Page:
This crisis has also seen Arsenal becoming the first Premier League team to seriously step up their efforts to help Syrian refugees. The club announced that £1 from every ticket sold at one of their football matches would go to the Save the Children charity.
Social Cause Engraved in Company DNA
“Social enterprise is now mainstream. In years past, it was a niche offshoot of the non-profit world. Today, it is front and centre.” Neil Blumenthal, Co-Founder and Co-CEO, Warby Parker.
Warby Parker is what is known as a One-for-One business. The model is simple - for every product sold another is donated to someone in need - “Buy a Pair, Give a Pair”. This was pioneered most successfully by shoe manufacturers such as TOMS who, since 2006, has put 10 million pairs shoes on children’s feet in over 60 countries.
Warby Parker has seen a meteoric rise and is now the number one glasses supplier to hipsters in their 20s. Having distributed 1million pairs of eyeglasses to people in meed, the company is valued at $1.2 billion, as of April 2015. Unlike a stand alone campaign this is a great example of a start up with social and cause marketing engraved in their DNA.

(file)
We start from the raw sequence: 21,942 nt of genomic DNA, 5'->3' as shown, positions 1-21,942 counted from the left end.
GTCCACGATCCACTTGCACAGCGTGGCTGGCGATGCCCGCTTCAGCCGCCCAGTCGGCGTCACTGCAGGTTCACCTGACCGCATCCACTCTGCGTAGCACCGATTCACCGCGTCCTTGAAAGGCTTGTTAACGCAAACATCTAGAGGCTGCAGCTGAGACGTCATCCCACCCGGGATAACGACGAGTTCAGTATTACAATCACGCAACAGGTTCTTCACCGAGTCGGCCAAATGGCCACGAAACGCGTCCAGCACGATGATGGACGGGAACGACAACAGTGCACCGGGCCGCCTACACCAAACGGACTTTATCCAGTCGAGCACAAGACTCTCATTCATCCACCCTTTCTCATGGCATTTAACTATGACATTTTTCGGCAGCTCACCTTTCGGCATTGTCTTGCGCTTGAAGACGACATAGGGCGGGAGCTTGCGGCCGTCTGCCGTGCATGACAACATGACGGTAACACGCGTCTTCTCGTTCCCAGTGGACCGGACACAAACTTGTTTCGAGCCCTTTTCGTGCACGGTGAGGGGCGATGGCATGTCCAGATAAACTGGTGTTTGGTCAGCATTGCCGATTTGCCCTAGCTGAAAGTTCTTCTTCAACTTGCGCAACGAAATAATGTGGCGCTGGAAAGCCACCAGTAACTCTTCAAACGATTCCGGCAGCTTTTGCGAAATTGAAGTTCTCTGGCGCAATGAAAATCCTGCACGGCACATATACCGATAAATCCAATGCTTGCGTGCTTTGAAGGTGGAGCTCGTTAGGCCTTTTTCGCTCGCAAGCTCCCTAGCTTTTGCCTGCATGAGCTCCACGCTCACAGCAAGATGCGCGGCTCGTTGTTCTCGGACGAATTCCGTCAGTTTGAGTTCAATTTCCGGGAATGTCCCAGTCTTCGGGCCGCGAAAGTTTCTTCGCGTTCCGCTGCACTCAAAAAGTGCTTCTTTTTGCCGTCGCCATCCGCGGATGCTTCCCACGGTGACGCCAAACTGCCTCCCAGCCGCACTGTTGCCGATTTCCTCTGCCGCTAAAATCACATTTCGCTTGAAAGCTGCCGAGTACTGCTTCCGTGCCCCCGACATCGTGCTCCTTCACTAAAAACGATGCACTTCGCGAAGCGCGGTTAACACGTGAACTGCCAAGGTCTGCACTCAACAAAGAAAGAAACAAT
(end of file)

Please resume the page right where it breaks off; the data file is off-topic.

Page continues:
Cause marketing campaigns
There’s a reason ‘marketing’ is part of cause marketing. In August 2014, the ALS Association released a statement on the 2014 Ice Bucket Challenge - the social media-powered video challenge, where participants pour a bucket of ice water on their heads and dare others to donate for the cause. In the statement they reported, “As of Wednesday, August 27, The ALS Association has received $94.3 million in donations compared to $2.7 million during the same [month-long] time period last year.”
This is an astonishing 3000% increase ($2.7 million to $94.3 million) because of a ‘lightweight campaign’. The increase in donations, which the ALS attributed heavily to the Ice Bucket Challenge, included those from an incredible 2.1 million new donors taking action for the first time. The combination of competitiveness, social media pressure, online narcissism, and low barriers to entry led to more than 2.4 million tagged videos circulating Facebook.